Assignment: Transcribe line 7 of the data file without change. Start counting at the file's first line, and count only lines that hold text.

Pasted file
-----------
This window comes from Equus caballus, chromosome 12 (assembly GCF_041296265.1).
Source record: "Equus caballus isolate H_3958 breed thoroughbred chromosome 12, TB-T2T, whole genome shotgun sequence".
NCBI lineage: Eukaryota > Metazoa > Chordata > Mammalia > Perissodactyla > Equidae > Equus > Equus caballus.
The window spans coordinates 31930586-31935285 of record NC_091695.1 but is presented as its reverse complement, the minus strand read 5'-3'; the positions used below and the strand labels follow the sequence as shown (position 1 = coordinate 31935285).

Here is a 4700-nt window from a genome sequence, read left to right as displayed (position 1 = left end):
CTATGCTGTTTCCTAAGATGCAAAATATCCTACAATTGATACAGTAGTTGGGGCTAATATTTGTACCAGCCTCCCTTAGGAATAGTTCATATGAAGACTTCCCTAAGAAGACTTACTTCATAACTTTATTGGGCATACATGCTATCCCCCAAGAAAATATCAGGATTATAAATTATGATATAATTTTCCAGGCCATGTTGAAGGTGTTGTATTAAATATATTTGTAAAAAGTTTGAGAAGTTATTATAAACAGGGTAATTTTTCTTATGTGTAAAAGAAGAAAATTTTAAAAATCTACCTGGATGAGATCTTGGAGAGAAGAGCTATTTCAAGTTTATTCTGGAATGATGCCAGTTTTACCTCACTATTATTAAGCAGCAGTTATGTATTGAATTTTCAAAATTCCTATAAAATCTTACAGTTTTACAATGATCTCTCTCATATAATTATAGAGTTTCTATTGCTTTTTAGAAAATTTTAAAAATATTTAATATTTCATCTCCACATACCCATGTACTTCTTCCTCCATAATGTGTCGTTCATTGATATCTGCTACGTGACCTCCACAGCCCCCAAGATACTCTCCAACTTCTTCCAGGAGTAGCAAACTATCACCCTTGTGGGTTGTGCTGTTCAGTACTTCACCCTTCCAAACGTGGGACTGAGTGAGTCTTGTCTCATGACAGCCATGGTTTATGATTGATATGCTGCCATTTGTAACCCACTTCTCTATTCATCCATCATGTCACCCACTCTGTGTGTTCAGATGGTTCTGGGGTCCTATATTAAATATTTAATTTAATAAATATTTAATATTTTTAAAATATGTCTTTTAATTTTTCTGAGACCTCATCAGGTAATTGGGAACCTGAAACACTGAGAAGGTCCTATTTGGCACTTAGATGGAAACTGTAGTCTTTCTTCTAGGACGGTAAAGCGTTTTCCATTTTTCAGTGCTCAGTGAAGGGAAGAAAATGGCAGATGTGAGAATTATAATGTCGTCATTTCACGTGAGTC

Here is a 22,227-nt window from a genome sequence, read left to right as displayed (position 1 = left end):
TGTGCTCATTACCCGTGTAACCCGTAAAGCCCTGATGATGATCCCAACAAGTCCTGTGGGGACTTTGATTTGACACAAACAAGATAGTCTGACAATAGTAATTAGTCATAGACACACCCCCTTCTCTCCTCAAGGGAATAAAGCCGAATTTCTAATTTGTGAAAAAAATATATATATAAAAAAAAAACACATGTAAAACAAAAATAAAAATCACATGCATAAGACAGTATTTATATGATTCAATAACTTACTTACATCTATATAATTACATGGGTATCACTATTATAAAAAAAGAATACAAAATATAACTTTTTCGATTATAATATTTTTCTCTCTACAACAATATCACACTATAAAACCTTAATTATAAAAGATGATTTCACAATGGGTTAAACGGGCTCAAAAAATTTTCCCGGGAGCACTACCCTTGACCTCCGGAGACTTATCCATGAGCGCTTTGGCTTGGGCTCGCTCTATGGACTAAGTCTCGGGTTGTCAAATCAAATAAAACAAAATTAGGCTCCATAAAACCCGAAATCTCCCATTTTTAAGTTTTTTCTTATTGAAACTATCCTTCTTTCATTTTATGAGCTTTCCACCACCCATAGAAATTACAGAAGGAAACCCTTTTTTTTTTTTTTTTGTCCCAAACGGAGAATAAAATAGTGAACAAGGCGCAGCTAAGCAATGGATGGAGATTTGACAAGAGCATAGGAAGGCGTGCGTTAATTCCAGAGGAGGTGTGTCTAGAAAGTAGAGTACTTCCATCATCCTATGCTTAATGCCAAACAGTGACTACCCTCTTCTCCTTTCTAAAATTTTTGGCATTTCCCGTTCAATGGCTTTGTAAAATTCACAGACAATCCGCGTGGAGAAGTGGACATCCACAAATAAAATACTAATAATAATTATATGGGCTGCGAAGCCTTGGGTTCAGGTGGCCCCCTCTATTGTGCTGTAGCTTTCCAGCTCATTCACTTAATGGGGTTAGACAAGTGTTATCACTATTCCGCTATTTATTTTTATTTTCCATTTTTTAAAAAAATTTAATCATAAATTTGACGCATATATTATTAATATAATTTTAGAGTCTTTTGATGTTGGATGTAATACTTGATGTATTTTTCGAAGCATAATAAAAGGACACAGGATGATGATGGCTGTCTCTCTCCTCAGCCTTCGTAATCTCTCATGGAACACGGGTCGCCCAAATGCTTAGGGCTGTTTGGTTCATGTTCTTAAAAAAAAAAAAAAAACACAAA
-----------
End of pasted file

Here is a 22,227-nt window from a genome sequence, read left to right as displayed (position 1 = left end):